Top Five Stories of 2019

A look at what clicked for our readers this past year.

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1. Why Strategy Is in Trouble

By Willie Pietersen

In today’s disruptive environment, the ability to unify organizations behind winning strategies has arguably become the most important leadership capability of all. The problem is that more than any other business process, strategy is largely misunderstood and therefore misapplied. It is time to clarify our thinking about strategy.

2. Why Corporate Culture Is Hard

By Shivaram Rajgopal

In the context of issues such as financial reporting or disclosure or earnings management, many CEOs or financial executives would tell us, unprompted, “It’s not in our culture to do X,” and “It’s not in our culture to do Y.” We began with a set of in-depth interviews with 18 corporate executives to identify the major questions and themes we wanted to cover in the survey. We then surveyed more than 1,300 executives in major firms. And what we discovered was that financial executives see corporate culture as vitally important to organizations, but it takes a lot of hard work to get it right.

3. Lessons from the Theranos Whistleblower

By Stephen Kurczy

A young kid fresh out of college, Tyler Shultz had the gall to call Theranos a fraud. “I didn’t see myself as a whistleblower,” Shultz said during a visit to the Business School organized by the student board of the Sanford C. Bernstein & Co. Center for Leadership and Ethics. “I was just doing what I thought was best.”

4. 8 Leadership Lessons from Game of Thrones

By Stephen Kurczy

More than a television show, Game of Thrones offers a trove of leadership lessons for managing groups and implementing change. Adjunct Associate Professor Bruce Craven extracts those lessons in his popular MBA course, Leadership Through Fiction, as well as in his new book, Win or Die: Leadership Secrets from Game of Thrones. “I benefited from years of working at Columbia Business School with a lot of amazing professors,” says Craven. “I wanted to share their wisdom with other people because I felt it was critical to my own development and my own professional success.”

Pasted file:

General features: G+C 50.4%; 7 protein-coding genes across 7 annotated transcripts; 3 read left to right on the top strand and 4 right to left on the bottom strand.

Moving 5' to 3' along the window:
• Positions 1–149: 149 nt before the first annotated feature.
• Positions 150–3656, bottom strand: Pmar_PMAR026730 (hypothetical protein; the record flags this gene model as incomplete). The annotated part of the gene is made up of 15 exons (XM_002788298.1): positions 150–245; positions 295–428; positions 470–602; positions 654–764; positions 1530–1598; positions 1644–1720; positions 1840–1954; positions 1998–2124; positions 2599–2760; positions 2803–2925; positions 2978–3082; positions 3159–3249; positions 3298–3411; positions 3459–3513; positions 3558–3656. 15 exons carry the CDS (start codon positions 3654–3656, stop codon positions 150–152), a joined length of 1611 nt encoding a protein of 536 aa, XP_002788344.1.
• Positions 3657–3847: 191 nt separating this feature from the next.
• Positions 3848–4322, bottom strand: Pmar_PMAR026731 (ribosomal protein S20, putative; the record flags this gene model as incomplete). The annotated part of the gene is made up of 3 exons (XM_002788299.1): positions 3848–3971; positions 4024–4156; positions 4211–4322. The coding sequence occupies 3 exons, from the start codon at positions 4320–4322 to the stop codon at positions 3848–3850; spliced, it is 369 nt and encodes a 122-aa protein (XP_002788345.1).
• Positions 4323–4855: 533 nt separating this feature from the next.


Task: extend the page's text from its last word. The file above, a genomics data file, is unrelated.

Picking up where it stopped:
5. Millennials Spur a Management Revolution

By Stephen Kurczy

Millennials don’t just want paychecks; they want praise. Millennials don’t want bosses or performance evaluations; they want mentors and development plans. Millennials care less about job stability, predictability, or longevity than autonomy, flexibility, and sociability.

About the researcher

Shivaram Rajgopal

Shiva Rajgopal is the Kester and Byrnes Professor of Accounting and Auditing at Columbia Business School. He has also been a faculty member...

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About the researcher

William Pietersen

Willie Pietersen was raised in South Africa, and received a Rhodes Scholarship to Oxford University. After practicing law, he embarked on an international business...

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